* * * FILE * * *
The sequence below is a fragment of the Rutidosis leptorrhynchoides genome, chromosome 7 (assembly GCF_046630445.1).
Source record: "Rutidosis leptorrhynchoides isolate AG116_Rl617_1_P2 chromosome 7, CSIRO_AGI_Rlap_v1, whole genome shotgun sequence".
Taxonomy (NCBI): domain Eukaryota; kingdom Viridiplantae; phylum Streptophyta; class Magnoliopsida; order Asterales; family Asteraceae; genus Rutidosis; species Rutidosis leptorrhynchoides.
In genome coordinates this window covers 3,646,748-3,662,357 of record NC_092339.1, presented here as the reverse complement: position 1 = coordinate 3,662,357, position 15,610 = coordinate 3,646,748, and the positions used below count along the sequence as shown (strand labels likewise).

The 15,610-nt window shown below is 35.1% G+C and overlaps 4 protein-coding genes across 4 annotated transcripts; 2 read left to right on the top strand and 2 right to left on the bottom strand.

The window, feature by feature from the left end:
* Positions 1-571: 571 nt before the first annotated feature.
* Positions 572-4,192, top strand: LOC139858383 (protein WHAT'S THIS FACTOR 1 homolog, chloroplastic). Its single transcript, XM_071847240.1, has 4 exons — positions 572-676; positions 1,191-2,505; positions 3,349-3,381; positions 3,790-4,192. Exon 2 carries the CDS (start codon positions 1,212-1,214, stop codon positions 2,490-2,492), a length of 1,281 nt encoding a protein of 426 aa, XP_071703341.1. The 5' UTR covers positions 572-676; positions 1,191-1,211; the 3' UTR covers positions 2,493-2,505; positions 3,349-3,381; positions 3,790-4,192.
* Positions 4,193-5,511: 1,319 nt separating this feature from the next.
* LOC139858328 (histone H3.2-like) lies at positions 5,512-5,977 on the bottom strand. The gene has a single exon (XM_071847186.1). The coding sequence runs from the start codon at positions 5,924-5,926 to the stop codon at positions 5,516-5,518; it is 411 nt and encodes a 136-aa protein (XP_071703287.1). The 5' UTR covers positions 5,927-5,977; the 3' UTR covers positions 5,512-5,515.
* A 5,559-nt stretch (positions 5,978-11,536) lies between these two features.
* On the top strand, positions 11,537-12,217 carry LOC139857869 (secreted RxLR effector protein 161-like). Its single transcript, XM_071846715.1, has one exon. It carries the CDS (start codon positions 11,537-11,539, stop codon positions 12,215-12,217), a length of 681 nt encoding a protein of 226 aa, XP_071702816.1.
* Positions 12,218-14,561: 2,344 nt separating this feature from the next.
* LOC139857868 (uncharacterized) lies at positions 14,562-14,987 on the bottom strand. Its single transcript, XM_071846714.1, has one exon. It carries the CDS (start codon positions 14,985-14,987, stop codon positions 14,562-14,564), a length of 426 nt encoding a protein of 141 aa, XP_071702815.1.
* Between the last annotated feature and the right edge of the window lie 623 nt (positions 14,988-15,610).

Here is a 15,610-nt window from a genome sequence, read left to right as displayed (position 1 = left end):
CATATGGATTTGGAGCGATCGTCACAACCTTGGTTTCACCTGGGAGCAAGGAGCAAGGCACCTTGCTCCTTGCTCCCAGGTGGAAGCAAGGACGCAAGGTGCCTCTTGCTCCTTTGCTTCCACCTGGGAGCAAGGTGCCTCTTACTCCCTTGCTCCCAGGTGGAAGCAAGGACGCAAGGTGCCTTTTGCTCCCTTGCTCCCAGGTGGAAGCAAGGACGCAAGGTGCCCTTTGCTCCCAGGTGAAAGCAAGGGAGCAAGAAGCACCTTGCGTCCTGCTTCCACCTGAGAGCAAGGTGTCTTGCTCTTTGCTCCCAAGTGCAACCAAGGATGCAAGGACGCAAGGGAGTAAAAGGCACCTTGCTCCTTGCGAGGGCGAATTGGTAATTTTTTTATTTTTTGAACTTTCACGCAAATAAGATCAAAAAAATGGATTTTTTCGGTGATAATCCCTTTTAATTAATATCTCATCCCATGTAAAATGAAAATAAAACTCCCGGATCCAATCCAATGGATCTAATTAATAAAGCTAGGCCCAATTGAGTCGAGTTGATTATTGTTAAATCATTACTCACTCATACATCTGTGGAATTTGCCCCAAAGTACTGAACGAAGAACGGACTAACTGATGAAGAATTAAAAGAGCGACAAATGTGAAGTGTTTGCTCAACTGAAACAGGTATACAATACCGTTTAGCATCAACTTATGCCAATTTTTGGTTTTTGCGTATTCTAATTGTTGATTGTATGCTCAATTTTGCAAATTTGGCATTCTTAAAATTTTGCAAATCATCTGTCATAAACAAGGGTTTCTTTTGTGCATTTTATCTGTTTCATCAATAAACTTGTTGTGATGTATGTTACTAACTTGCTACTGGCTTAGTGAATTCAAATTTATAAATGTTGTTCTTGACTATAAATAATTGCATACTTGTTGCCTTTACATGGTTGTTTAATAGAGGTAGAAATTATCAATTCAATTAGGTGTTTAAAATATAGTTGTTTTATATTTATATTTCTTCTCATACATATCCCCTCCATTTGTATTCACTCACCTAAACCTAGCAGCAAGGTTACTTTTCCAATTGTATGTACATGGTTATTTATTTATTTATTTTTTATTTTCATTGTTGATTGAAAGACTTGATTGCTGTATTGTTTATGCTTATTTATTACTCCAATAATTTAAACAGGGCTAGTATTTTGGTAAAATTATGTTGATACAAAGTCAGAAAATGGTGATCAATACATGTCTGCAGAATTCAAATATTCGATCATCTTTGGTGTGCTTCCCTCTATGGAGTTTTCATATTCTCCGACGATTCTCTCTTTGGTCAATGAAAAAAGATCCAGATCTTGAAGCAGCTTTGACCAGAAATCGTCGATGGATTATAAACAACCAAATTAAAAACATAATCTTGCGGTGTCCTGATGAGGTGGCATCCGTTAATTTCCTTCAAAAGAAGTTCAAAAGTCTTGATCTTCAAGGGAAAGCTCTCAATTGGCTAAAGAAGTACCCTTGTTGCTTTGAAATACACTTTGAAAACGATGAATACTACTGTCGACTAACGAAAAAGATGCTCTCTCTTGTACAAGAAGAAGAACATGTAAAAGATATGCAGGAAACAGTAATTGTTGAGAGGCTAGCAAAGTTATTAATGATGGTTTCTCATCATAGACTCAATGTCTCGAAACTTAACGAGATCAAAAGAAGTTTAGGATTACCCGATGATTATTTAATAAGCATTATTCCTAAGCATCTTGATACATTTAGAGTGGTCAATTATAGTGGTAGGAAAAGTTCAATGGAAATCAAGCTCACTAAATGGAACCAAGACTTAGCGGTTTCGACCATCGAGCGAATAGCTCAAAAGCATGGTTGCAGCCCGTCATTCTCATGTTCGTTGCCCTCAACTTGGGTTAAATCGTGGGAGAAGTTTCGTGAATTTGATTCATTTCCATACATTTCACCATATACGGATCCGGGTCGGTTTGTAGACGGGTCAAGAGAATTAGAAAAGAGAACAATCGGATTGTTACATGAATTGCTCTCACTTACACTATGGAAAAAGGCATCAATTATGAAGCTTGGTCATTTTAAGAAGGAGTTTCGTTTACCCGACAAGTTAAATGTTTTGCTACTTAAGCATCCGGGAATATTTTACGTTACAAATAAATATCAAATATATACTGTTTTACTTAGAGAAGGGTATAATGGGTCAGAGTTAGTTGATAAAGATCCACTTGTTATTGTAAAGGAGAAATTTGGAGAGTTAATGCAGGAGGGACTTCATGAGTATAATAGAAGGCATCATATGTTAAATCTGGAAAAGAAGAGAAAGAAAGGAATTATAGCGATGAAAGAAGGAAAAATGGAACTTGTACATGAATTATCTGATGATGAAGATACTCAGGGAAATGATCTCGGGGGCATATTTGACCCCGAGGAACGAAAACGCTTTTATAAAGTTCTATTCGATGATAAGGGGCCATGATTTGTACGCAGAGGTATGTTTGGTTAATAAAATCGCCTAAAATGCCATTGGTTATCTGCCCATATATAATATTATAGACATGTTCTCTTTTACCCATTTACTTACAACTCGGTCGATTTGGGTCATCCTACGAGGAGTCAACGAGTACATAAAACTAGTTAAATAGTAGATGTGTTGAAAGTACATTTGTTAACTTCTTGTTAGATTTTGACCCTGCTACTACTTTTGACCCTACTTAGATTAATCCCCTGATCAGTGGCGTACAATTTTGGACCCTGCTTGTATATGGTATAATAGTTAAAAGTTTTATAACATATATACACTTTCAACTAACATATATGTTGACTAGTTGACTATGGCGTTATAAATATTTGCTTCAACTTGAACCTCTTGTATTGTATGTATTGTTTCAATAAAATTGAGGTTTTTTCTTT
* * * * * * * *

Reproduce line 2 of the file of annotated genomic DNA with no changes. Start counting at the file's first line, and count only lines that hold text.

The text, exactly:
Source record: "Rutidosis leptorrhynchoides isolate AG116_Rl617_1_P2 chromosome 7, CSIRO_AGI_Rlap_v1, whole genome shotgun sequence".